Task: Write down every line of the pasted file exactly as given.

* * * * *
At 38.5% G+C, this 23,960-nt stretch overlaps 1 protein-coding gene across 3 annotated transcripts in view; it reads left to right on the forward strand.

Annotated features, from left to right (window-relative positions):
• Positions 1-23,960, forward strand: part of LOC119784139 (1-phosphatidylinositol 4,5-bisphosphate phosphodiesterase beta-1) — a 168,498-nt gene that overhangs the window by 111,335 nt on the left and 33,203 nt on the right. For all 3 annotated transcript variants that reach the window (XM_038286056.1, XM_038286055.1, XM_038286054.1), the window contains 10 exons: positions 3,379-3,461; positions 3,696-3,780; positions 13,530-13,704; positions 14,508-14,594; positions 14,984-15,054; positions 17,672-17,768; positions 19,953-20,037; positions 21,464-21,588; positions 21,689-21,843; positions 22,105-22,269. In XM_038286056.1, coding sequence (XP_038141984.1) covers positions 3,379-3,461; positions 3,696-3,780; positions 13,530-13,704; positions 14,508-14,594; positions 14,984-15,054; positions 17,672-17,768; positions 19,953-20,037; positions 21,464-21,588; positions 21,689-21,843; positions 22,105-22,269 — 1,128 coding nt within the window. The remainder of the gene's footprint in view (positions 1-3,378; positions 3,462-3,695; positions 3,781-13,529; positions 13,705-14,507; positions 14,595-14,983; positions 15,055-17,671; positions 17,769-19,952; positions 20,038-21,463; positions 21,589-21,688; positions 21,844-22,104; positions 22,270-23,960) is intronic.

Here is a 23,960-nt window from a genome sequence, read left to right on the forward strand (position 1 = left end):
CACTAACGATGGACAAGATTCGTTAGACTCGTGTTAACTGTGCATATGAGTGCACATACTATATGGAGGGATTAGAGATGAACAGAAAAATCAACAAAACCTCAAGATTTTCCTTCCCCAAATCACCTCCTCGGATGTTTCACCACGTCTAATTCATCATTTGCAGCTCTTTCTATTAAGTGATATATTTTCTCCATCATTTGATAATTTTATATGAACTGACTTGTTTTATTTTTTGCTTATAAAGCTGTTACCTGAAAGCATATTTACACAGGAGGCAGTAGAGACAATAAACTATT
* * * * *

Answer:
At 38.5% G+C, this 23,960-nt stretch overlaps 1 protein-coding gene across 3 annotated transcripts in view; it reads left to right on the forward strand.

Annotated features, from left to right (window-relative positions):
• Positions 1-23,960, forward strand: part of LOC119784139 (1-phosphatidylinositol 4,5-bisphosphate phosphodiesterase beta-1) — a 168,498-nt gene that overhangs the window by 111,335 nt on the left and 33,203 nt on the right. For all 3 annotated transcript variants that reach the window (XM_038286056.1, XM_038286055.1, XM_038286054.1), the window contains 10 exons: positions 3,379-3,461; positions 3,696-3,780; positions 13,530-13,704; positions 14,508-14,594; positions 14,984-15,054; positions 17,672-17,768; positions 19,953-20,037; positions 21,464-21,588; positions 21,689-21,843; positions 22,105-22,269. In XM_038286056.1, coding sequence (XP_038141984.1) covers positions 3,379-3,461; positions 3,696-3,780; positions 13,530-13,704; positions 14,508-14,594; positions 14,984-15,054; positions 17,672-17,768; positions 19,953-20,037; positions 21,464-21,588; positions 21,689-21,843; positions 22,105-22,269 — 1,128 coding nt within the window. The remainder of the gene's footprint in view (positions 1-3,378; positions 3,462-3,695; positions 3,781-13,529; positions 13,705-14,507; positions 14,595-14,983; positions 15,055-17,671; positions 17,769-19,952; positions 20,038-21,463; positions 21,589-21,688; positions 21,844-22,104; positions 22,270-23,960) is intronic.

Here is a 23,960-nt window from a genome sequence, read left to right on the forward strand (position 1 = left end):
CACTAACGATGGACAAGATTCGTTAGACTCGTGTTAACTGTGCATATGAGTGCACATACTATATGGAGGGATTAGAGATGAACAGAAAAATCAACAAAACCTCAAGATTTTCCTTCCCCAAATCACCTCCTCGGATGTTTCACCACGTCTAATTCATCATTTGCAGCTCTTTCTATTAAGTGATATATTTTCTCCATCATTTGATAATTTTATATGAACTGACTTGTTTTATTTTTTGCTTATAAAGCTGTTACCTGAAAGCATATTTACACAGGAGGCAGTAGAGACAATAAACTATT